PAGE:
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[January 24, 2013]
Art provides unique 'perspectives'
GRAHAM, Jan 24, 2013 (Times-News - McClatchy-Tribune Information Services via COMTEX) -- The lush countryside of Devonshire, England, provided inspiration for David Nance's "Perspectives" art exhibit on display at the Alamance County Arts Council starting Feb. 1.
Nance and his wife, Beth O'Bryant, a fellow artist, traveled there last May.
"It was springtime there and the flowers were blooming. The woods were full of Bluebells," he said. "We had the chance to see lots of the coastline and countryside. I painted a whole bunch." The area is known for its Devonshire cream and "we ate lots of great desserts," he said.
The couple stayed in a house built in the 1600s, divided up into little apartments, each one with areas for gardening.
"It was amazing to wake up every morning and see that out the window," he said.
An opening reception will be from 6:30 p.m. to 8:30 p.m. Feb. 1 at the Sister Galleries inside the arts council, 213 S. Main St., and the exhibit will remain on display through March 9. The event was originally scheduled for Jan. 25, but was postponed due to the threat of icy weather. The reception is free and the public is invited to attend.
Besides paintings from the trip, Nance also will have two-dimensional works of art, cutouts that he referred to as still lifes that he has taken "outside of the frame -- they're a cross between a sculpture and a painting. The artwork becomes part of the environment." The pieces were influenced by the work of master painters Rene Magritte and Salvador Dali.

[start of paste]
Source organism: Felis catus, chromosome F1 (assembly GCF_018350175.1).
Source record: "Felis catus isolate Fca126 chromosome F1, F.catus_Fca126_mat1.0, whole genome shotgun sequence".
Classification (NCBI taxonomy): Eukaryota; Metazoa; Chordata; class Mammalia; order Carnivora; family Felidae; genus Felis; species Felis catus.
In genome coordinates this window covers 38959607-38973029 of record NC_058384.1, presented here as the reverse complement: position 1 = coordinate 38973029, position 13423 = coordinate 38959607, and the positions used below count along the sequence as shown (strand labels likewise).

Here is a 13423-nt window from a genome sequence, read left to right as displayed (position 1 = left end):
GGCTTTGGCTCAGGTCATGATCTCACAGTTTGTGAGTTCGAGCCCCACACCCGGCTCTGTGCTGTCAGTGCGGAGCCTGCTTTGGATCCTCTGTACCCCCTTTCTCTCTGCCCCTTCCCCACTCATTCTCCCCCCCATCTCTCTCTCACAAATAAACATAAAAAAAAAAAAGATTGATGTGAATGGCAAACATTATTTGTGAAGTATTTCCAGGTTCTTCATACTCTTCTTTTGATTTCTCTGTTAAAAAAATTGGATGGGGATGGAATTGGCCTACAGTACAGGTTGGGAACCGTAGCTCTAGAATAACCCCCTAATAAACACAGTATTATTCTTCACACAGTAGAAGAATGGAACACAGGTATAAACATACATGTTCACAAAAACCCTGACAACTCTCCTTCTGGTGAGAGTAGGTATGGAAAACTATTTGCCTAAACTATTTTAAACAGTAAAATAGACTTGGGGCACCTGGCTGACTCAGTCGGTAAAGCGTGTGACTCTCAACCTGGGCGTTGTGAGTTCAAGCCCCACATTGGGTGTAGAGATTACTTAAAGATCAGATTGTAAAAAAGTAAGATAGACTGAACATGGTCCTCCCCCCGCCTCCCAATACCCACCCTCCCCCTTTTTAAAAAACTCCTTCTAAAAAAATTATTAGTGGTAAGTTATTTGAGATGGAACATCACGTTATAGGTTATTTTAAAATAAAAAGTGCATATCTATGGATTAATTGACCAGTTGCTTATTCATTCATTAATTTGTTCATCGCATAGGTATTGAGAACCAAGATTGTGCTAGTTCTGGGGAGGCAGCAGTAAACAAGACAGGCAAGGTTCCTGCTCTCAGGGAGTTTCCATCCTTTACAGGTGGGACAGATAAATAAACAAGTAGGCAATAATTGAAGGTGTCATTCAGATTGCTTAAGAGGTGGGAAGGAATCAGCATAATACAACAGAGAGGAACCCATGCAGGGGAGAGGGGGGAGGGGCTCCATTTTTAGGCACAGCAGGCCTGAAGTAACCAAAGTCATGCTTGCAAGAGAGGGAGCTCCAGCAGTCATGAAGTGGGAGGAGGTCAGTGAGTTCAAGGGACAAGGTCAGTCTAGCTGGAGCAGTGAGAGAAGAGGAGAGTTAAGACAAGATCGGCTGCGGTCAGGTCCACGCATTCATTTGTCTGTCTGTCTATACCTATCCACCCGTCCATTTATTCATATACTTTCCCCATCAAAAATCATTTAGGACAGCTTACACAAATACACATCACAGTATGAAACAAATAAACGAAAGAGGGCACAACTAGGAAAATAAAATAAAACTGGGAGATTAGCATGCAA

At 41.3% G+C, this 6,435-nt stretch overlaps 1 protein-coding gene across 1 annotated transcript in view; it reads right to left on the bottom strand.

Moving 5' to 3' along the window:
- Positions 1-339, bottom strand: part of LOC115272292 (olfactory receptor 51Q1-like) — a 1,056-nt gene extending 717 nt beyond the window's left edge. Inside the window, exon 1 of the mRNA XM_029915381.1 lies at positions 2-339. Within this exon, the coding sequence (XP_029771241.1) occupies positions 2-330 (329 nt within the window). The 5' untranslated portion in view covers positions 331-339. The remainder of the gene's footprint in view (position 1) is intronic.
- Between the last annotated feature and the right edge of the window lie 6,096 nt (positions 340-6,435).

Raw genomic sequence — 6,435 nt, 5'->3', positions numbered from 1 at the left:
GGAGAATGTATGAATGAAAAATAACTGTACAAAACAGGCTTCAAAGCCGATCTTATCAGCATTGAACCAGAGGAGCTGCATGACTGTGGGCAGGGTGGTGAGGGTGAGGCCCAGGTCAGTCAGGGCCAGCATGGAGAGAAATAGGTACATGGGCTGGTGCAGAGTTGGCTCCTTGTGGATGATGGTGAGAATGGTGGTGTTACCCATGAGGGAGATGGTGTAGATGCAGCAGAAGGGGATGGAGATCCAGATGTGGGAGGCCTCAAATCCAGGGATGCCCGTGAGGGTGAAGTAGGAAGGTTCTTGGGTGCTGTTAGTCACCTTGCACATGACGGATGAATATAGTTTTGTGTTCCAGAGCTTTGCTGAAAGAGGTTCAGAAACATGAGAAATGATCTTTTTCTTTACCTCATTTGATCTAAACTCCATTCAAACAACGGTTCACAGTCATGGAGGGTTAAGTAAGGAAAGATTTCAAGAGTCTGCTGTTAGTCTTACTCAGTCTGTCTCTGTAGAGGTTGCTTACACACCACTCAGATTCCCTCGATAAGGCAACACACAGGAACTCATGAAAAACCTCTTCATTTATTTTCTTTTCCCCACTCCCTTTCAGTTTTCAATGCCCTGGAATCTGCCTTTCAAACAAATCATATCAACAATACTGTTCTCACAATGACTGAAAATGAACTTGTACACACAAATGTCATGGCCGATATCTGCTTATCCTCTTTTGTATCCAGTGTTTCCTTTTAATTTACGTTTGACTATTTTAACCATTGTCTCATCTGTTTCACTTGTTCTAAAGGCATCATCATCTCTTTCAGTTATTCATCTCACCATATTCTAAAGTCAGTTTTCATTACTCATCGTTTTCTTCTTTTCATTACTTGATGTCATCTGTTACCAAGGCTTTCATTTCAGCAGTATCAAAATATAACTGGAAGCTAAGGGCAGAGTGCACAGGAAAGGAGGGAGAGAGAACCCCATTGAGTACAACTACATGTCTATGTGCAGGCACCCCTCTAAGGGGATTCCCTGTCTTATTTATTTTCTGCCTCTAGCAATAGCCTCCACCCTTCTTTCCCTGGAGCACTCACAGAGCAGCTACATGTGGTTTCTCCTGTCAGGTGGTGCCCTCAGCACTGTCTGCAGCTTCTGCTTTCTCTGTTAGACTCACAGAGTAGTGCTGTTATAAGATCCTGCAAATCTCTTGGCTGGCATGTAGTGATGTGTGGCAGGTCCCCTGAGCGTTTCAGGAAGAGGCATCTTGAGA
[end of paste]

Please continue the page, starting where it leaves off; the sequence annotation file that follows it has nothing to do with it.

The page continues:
"They have a surreal look," Nance said. "It's taking familiar objects and putting them in unfamiliar contexts." One of the works is a camera and a butterfly.
"A camera signifies memories and so do butterflies for many people," he said.
Nance is known for his cloud paintings and throughout the years, he has heard from art lovers who describe what they see in the clouds.
"It's neat how it's gotten people to notice the sky," he said.
As an artist, Nance said he has created his own vocabulary using brushstrokes that often communicates to the onlooker.
"Someone sees it (the artwork) and we connect; we've created a bond. It's a nice way of communicating," he said.
Nance's first art show was in 1995 at the Firehouse Galleries in Graham. Growing up, his mom shared drawings she had done in high school.
"She was a big influence on me," he said.
Nance and O'Bryant live and work in Graham, not far from the arts council. He graduated from the School of Design at North Carolina State University and his paintings have been represented at many juried shows. He has received numerous awards throughout the years, including the title of "Most Innovative" in the National Oil and Acrylic Painters Society 2004 Best in America competition.
His artwork also was included in the Asolare exhibition at The Lincoln Center in New York City and has been on display at Carteret Contemporary Art in Morehead City, City Art Gallery in Greenville, Heart of Living Gallery in Greensboro and Vision Gallery in Atlantic Beach.
What he loves most about art is "it lets you use your imagination and make up your own stories. Whenever you look at art, you respond in your own way -- make it unique to you," he said.
For more details, visit artsalamance.com, call (336) 226-4495 or follow the Arts Council on Facebook.
___ (c)2013 Times-News (Burlington, N.C.) Visit Times-News (Burlington, N.C.) at www.thetimesnews.com Distributed by MCT Information Services
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